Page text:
Is the formal logic in these axioms correct?

A group is a nonempty set $G$ with a binary operation $*$ that satisfies the following axioms:

  • $(a * b) \in G \; \forall \;a,b \in G$

  • $a * (b * c) = (a * b) * c \; \forall \; a,b,c \in G$

  • $\exists \; e \in G : a * e = e * a = a \; \forall \; a \in G$

  • $\forall \; a \in G \; \exists \; a^{-1} \in G: a * a^{-1} = a^{-1} * a = e$

In particular, in the last two axioms notice the difference of where the "for all" is placed.
The third axiom is meant to state that there exists an $e$ in $G$ that is a identity for all $a$ in $G$ under $*$.
While the last axiom is meant to state that for every $a$ in $G$ there exists an inverse $a^{-1}$ in $G$ under $*$.

  • $\begingroup$ correct it is.... $\endgroup$ – tattwamasi amrutam Jun 11 '14 at 5:08
  • 7
    $\begingroup$ If you are concerned about the formal logic I think you should be very careful with the placement of quantifiers. I would recommend rewriting the third statement as$$\exists \; e \in G : \; \forall \; a \in G : a * e = e * a = a$$and similarly for the first two. $\endgroup$ – David Jun 11 '14 at 5:13
  • 4
    $\begingroup$ The axioms as given are not sentences of first-order predicate calculus. In particular, the placement of the universal quantifiers is not right. There is also nothing connecting the $e$ of the fourth axiom with the $e$ of the fifth. As a very informal description, it is sort of OK. From the formal point of view, quite far from right. $\endgroup$ – André Nicolas Jun 11 '14 at 5:15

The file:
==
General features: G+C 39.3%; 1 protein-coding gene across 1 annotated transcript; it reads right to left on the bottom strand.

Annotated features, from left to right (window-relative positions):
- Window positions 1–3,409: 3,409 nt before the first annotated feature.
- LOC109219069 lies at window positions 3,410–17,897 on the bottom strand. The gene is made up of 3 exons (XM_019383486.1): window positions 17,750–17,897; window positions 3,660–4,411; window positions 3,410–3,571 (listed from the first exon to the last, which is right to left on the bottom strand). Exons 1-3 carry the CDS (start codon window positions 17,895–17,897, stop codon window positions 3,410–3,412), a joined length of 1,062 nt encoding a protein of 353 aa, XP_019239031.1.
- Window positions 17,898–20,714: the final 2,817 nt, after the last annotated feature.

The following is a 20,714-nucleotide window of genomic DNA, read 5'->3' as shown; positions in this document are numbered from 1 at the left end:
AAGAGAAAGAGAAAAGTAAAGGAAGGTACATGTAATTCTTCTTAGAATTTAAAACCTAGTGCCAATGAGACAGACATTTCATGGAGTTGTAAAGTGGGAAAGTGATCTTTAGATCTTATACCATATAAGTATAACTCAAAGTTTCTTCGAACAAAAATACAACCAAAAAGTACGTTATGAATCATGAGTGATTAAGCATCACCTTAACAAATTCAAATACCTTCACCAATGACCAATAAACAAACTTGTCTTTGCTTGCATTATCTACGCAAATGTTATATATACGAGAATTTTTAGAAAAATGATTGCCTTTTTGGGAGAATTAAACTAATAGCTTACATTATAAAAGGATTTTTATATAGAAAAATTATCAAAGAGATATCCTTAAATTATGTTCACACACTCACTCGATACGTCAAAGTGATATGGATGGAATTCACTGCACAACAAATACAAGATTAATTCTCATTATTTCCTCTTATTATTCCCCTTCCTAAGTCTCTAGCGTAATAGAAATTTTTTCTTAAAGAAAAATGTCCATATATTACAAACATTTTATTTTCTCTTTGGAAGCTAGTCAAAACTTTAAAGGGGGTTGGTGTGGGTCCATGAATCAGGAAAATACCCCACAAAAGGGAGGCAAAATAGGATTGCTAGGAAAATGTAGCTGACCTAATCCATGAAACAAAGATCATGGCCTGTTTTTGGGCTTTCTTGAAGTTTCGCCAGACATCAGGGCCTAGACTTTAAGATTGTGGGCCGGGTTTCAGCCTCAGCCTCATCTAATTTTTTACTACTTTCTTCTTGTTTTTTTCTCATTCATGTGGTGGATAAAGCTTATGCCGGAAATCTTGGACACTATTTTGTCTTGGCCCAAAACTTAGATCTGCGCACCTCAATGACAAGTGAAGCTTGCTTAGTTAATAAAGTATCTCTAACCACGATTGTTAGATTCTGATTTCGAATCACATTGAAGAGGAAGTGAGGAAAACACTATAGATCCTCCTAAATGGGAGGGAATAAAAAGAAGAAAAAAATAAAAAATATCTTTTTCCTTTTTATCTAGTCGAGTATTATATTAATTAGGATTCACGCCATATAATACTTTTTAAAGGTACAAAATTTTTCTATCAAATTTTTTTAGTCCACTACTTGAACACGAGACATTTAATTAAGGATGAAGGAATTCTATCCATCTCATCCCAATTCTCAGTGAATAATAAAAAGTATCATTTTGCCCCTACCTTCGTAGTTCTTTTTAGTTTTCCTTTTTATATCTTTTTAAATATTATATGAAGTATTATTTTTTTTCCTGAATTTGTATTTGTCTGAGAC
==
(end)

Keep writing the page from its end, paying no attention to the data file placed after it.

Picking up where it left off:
• 1
    $\begingroup$ One can avoid the constant symbol by combining the last two sentences suitably into a single sentence. And a single binary function symbol is enough, if that's what we want. A more serious issue for formalization is the $\in$ symbol. In first-order group theory, one would omit all the $\in G$ stuff. $\endgroup$ – André Nicolas Jun 11 '14 at 5:34
  • 1
    $\begingroup$ By definition, a binary operation on a set $S$ is a function $S \times S \to S$, so the first axiom is unnecessary. $\endgroup$ – Qiaochu Yuan Jun 11 '14 at 6:01

You can see List of first-order theories under the heading : Groups.

In addition, you can check the details in every mathematical logic textbook, like Herbert Enderton, A Mathematical Introduction to Logic (2nd - 2001), page 93.


As you can see, there are different possibilities; what make the (little) differences are the symbols used as "basic".

In order to be "formal", you have to specify a language : an alphabet and the syntactical rules for building expressions (see comments above).

| cite | improve this answer | |

Your Answer

By clicking “Post Your Answer”, you agree to our terms of service, privacy policy and cookie policy

Not the answer you're looking for? Browse other questions tagged or ask your own question.